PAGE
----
Most people would consider it awesome when someone gives them $12.5 million, but I wonder if David Ortiz will feel that way. We’ll know soon, because the Red Sox just picked up his option for 2011. This after comments in the press in which he made it clear that he’d prefer a multi-year deal.
Of course if you’re Boston, this makes total sense. Ortiz had a good year last year but he could crater at any moment, just like any big slugger could. And of course, he’s had long stretches of poor performance these past two seasons, which could be a harbinger of such a cratering. Why on Earth would they go longer than one year? And while $12.5 million is a bit more than the going rate for a DH these days, if they refused to exercise the option, there would likely be a ton of teams willing to take a chance on a one year deal with Big Papi, on the theory that he could be their Jim Thome. Or better.
So: Ortiz gets a bit more than he’s probably worth, and the Red Sox have one less thing they need to worry about this winter. Sounds great.
So, why then, do I think this will lead to some trouble soon?
The Rays lost 4-1 to the Yankees on Monday night, which clinched a postseason berth for the Athletics just as they began their own game against the Mariners. For the 94-62 A’s, it’s their first postseason appearance since 2014 when they lost the AL Wild Card game to the Royals.
Major League Baseball celebrated the Athletics’ achievement by tweeting this fact: The A’s are the first team since 1988 to make the postseason with baseball’s lowest Opening Day payroll ($66 million).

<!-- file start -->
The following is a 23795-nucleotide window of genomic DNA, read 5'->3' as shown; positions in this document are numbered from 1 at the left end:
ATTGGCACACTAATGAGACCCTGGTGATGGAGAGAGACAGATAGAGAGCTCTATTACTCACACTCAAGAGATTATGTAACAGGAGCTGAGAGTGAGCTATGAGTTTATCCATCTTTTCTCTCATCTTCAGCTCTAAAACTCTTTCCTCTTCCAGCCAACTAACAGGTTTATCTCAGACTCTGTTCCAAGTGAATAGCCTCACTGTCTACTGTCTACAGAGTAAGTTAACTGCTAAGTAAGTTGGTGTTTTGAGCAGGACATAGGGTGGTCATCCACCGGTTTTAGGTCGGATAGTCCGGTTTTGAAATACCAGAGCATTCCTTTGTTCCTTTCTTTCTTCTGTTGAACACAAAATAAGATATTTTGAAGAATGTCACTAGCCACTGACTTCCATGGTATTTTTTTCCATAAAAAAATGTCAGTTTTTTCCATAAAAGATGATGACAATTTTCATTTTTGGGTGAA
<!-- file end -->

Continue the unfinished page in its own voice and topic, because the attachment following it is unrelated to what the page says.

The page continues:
John J. Fisher, who has owned the A’s since 2005, has a net worth approaching $3 billion. The Athletics franchise is valued at over $1 billion. Yet the A’s have never had an Opening Day payroll at $90 million or above and have consistently been among the teams with the lowest payrolls. The cultural shift towards embracing analytics has allowed the A’s to get away with investing as little money as possible into the team. Moneyball helped change baseball’s zeitgeist such that many began to fetishize doing things on the cheap and now the league itself is embracing it.
What the fact MLB tweeted says is actually this: John J. Fisher was able to save a few bucks this year and the A’s still somehow made it to the postseason.
The Athletics’ success is due to a whole host of players, but particularly youngsters Matt Olson, Matt Chapman, Sean Manaea, Daniel Mengden, Lou Trivino, among others. All are pre-arbitration aside from Manaea. When it comes time to pay them something approaching what they’re actually worth, will the A’s reward them for their contributions or will they do what they’ve always done and cut bait? After reaching the postseason in 2014, the A’s traded away Josh Donaldson, Brandon Moss, Jeff Samardzija, and John Jaso. Each was a big influence on the club’s success. Athletics fans should be happy their favorite team has reached the postseason, but if the team’s history is any precedent, they shouldn’t get attached to any of the players. Is that really something Major League Baseball should be advocating?